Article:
Opportunists must be drooling.
That's Exhibit A.
Then we have Apple's upcoming fiscal second-quarter report. The iEverything company reports after Tuesday's close. Apple rarely misses. That's Exhibit B. There are times when the stock has sold off after a blowout quarter, but that's typically when Apple's stock has run up ahead of the report in anticipation of a monster showing.
Exhibit A is on a collision course with Exhibit B, and the end result for Apple fans is Exhibit C -- I told you so.
Beyond Wednesday's likely pop
We know that Apple sold a ton of the new iPads it introduced last month. The sequential comparison will get hard for the iPhone -- pitted against the iPhone 4S introduction during Apple's holiday quarter -- but it will clearly be a lot more smartphones than it handed over a year earlier.
Bears would be nuts to argue that Apple is in for a soft quarter. It's equally as insane to argue that Apple -- now fetching a mere 12.9 times this fiscal year's projected profitability and just 11.3 times next year's forecast -- is somehow expensive.
However, there's also a reason analysts see revenue growth slowing from a hearty 49% clip this year to a more modest 19% uptick in fiscal 2013.
Apple is rolling right now, but there are a few question marks about its future.
Barbarians at the iGate
Five years ago, Apple was all about Macs and iPods. That accounted for just $11.2 billion -- or 24% -- of the $46.3 billion that the class act of Cupertino rang up during this fiscal year's freshman quarter. Macs are gaining market share, but at lower average selling prices over the past year in an industry that's been generally flattish lately. It's been even harder for iPods, as Apple's once iconic line of portable gadgetry has been posting year-over-year declines for more than a year.
This leads us to the glitzier world of iPads and iPhones. Unit sales more than doubled in both categories during the holiday quarter, and iPads and iPhones combine for nearly three-quarters of Apple's revenue.
If anything should derail either of these chugging locomotives, Apple would be vulnerable. It doesn't seem possible, but let's eyeball one scenario.
As the software giant's first PC operating system developed with tablets in mind, Windows 8 will breathe new life into Windows watchers. Laptops with detachable screens that transform into touchscreen tablets are a safe bet to be the hot sellers of 2013. Instead of the Android and iOS tablets that are being used primarily for surfing the Web and streaming media, Windows 8 tablets will raise the bar on productivity with seamless Microsoft Office integration.
Apple has educated the market on the joys of owning a tablet. What if Microsoft's lesson is that tablets aren't just toys or classroom e-readers?
Partners are rebelling
Apple isn't the top dog in smartphones. Android is the global leader -- and growing. Bulls will argue that Google's
That is certainly true, but it also comes at a price.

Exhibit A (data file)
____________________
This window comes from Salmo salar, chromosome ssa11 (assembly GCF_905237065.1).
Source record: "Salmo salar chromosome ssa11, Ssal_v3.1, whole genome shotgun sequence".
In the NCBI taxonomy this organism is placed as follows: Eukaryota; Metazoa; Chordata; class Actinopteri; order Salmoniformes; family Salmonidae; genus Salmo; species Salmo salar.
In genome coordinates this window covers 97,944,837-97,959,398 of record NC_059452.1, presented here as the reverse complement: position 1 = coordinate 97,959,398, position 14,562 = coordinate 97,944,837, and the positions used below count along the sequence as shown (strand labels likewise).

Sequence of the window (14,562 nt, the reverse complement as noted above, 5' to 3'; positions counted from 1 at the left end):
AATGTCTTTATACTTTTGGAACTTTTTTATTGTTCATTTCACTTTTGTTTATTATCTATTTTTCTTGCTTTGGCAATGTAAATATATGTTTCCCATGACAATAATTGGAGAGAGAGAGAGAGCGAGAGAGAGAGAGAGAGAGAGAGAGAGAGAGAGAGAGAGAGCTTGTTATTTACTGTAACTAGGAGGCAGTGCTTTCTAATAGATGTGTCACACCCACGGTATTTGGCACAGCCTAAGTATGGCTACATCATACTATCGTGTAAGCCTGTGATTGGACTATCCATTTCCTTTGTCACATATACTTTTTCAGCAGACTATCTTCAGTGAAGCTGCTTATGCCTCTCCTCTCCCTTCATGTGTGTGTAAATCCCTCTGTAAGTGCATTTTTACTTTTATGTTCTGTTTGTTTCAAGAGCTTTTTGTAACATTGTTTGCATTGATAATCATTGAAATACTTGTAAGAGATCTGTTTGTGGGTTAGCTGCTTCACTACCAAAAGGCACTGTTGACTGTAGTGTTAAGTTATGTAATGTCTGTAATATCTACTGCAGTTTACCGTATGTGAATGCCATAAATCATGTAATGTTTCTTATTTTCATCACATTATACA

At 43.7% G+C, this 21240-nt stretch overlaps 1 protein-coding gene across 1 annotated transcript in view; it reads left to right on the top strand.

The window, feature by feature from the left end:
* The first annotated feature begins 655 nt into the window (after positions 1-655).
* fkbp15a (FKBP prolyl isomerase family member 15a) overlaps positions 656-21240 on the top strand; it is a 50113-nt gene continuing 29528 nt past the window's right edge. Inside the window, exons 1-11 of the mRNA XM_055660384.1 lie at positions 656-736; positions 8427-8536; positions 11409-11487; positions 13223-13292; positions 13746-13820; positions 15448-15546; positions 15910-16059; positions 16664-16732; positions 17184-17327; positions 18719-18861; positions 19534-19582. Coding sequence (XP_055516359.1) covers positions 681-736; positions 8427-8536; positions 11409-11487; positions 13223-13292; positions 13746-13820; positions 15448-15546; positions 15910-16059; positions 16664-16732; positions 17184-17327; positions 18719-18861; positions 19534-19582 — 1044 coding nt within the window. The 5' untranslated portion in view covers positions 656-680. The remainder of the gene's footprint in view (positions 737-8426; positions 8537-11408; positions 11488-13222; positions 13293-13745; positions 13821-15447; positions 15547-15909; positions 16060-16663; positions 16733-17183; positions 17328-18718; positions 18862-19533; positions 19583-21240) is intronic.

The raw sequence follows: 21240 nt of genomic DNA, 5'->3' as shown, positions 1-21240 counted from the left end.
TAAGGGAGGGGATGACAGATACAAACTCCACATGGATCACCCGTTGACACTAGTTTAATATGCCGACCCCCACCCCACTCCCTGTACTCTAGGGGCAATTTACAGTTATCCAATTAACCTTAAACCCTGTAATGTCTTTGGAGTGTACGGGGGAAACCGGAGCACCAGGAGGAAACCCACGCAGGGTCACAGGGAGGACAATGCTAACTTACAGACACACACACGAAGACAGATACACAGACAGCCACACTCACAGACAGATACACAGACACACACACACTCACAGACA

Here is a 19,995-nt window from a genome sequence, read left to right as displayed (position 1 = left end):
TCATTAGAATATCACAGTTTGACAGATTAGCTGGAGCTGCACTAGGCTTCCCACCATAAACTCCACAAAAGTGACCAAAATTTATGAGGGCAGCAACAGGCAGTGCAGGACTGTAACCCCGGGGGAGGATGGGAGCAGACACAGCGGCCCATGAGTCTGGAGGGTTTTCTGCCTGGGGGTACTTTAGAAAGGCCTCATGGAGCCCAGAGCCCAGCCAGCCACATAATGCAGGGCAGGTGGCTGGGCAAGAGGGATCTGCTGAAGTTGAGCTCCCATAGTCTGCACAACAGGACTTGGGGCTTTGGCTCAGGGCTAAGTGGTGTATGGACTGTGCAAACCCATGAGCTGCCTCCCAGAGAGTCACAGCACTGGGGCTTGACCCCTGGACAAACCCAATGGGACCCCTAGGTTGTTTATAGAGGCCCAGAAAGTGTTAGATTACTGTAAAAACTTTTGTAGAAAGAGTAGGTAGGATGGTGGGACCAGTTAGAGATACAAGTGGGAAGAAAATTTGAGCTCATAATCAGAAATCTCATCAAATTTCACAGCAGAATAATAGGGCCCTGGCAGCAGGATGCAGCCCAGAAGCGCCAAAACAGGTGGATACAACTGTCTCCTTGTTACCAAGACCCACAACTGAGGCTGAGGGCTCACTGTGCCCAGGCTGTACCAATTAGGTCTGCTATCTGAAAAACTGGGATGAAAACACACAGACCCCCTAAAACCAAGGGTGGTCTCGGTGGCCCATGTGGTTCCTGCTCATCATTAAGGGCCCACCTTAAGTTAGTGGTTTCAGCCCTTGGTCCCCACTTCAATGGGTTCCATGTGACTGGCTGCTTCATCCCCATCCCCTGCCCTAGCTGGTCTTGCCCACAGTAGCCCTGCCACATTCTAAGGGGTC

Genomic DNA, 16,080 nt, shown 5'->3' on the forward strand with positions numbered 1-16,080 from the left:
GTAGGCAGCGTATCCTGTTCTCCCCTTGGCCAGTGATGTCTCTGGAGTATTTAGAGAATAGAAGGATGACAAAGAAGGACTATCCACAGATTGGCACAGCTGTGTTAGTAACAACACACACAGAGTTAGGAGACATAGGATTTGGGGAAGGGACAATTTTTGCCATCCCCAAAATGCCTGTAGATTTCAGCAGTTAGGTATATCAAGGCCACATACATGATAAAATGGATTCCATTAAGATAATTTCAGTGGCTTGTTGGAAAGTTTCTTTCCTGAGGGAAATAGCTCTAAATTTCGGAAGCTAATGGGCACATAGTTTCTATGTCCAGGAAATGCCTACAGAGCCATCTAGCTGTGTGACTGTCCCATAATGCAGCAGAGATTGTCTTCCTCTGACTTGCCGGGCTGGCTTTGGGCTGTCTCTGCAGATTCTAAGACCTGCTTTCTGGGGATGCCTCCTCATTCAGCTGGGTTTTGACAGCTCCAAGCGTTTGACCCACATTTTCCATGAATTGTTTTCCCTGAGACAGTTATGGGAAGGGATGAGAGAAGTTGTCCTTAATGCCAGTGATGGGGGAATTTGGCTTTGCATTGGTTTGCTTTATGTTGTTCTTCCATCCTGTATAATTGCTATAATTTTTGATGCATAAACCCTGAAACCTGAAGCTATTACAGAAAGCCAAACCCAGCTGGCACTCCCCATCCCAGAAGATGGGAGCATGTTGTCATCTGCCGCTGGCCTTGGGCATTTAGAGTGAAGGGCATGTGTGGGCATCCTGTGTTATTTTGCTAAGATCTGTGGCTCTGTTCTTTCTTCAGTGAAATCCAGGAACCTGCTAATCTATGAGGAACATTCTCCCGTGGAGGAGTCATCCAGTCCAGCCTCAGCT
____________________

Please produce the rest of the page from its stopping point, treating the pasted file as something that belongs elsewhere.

The company didn't call out Apple specifically, but wireless carriers are tiring of having to take a roughly $400 hit on every subsidized iPhone that they sell. Sure, they can make that back on two-year contracts, but it's a far more lucrative deal for carriers with cheaper smartphones. It also seems as if iPhone owners are quick to upgrade after the two-year pacts run out, forcing carriers to repeat the subsidized process.
"It is important that there is a third ecosystem that is brought into the mix here, and we are fully supportive of that with Microsoft," Verizon Wireless CFO Fran Shammo said during last week's call.
As BlackBerry devices fade in popularity, carriers are hoping that cheap Androids and functional Windows Phone handsets eat into the iPhones. It's not about favorites. It's about what's best for their bottom lines. With Microsoft also giving developers a thicker slice of app sales, the application coders who put Apple's App Store on the map and gravitated to Android when it became the mass-market leader are also secretly rooting for Microsoft to matter.
The one thing the bears are missing
The grim scenario isn't pretty for Apple. The tech bellwether will have to either sacrifice margins by cutting prices or relinquish market share.
Proud bulls will argue that Apple is better off taking the high road. Apple is, after all, a premium brand. However, what happens as developers flock to the larger Android audiences and the meatier revenue-sharing potential of Windows? Apple's been there, you know. That was Apple in the 1990s.
However, what the bears are forgetting is that Apple innovates. It swings from vine to vine as if it's the Tarzan of innovation, giving us the iPod in 2001, the iPhone in 2007, and the iPad in 2010. It's a safe bet that the iTV will come in 2012 or 2013. Good luck guessing where Apple will go next. As opportunities dry up, Apple will be there to carve out new ones. That's not misplaced optimism. Just as Macs and iPods went from being essentially all of Apple's business five years ago to less than a quarter of the revenue mix today, why can't iPhones and iPads be replaced by something even better to the point where they are making up just 24% of the tech star's business?
Apple will be challenged later this year by Microsoft. Don't laugh. It's really going to happen, even if it's not evident for another year or two. In the end, Apple will find a way to excel. Apple will wake up from its nightmare, rub its eyes, and start working on a new dream.
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